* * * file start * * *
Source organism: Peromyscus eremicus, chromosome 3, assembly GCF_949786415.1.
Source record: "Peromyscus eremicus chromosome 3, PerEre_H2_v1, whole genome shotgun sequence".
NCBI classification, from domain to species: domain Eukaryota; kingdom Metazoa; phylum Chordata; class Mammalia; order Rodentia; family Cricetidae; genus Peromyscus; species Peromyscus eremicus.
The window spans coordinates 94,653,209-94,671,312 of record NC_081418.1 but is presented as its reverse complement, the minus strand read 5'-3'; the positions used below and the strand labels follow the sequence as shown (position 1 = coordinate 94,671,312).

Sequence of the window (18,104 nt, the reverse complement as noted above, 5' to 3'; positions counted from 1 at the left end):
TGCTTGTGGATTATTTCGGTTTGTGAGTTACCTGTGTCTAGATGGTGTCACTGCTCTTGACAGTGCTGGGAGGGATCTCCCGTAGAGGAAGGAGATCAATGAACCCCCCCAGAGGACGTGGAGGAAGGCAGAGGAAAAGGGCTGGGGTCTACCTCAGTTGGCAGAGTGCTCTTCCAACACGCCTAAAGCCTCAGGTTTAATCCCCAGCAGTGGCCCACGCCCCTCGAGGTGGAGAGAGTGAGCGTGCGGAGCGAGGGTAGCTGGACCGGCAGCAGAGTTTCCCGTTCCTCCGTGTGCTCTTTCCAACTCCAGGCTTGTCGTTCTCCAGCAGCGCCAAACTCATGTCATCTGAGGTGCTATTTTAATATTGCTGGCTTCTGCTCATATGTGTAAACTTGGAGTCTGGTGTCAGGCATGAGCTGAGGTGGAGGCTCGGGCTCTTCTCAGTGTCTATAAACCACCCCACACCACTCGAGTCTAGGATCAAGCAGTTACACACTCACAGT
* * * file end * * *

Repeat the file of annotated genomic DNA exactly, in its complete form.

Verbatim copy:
Source organism: Peromyscus eremicus, chromosome 3, assembly GCF_949786415.1.
Source record: "Peromyscus eremicus chromosome 3, PerEre_H2_v1, whole genome shotgun sequence".
NCBI classification, from domain to species: domain Eukaryota; kingdom Metazoa; phylum Chordata; class Mammalia; order Rodentia; family Cricetidae; genus Peromyscus; species Peromyscus eremicus.
The window spans coordinates 94,653,209-94,671,312 of record NC_081418.1 but is presented as its reverse complement, the minus strand read 5'-3'; the positions used below and the strand labels follow the sequence as shown (position 1 = coordinate 94,671,312).

Sequence of the window (18,104 nt, the reverse complement as noted above, 5' to 3'; positions counted from 1 at the left end):
TGCTTGTGGATTATTTCGGTTTGTGAGTTACCTGTGTCTAGATGGTGTCACTGCTCTTGACAGTGCTGGGAGGGATCTCCCGTAGAGGAAGGAGATCAATGAACCCCCCCAGAGGACGTGGAGGAAGGCAGAGGAAAAGGGCTGGGGTCTACCTCAGTTGGCAGAGTGCTCTTCCAACACGCCTAAAGCCTCAGGTTTAATCCCCAGCAGTGGCCCACGCCCCTCGAGGTGGAGAGAGTGAGCGTGCGGAGCGAGGGTAGCTGGACCGGCAGCAGAGTTTCCCGTTCCTCCGTGTGCTCTTTCCAACTCCAGGCTTGTCGTTCTCCAGCAGCGCCAAACTCATGTCATCTGAGGTGCTATTTTAATATTGCTGGCTTCTGCTCATATGTGTAAACTTGGAGTCTGGTGTCAGGCATGAGCTGAGGTGGAGGCTCGGGCTCTTCTCAGTGTCTATAAACCACCCCACACCACTCGAGTCTAGGATCAAGCAGTTACACACTCACAGT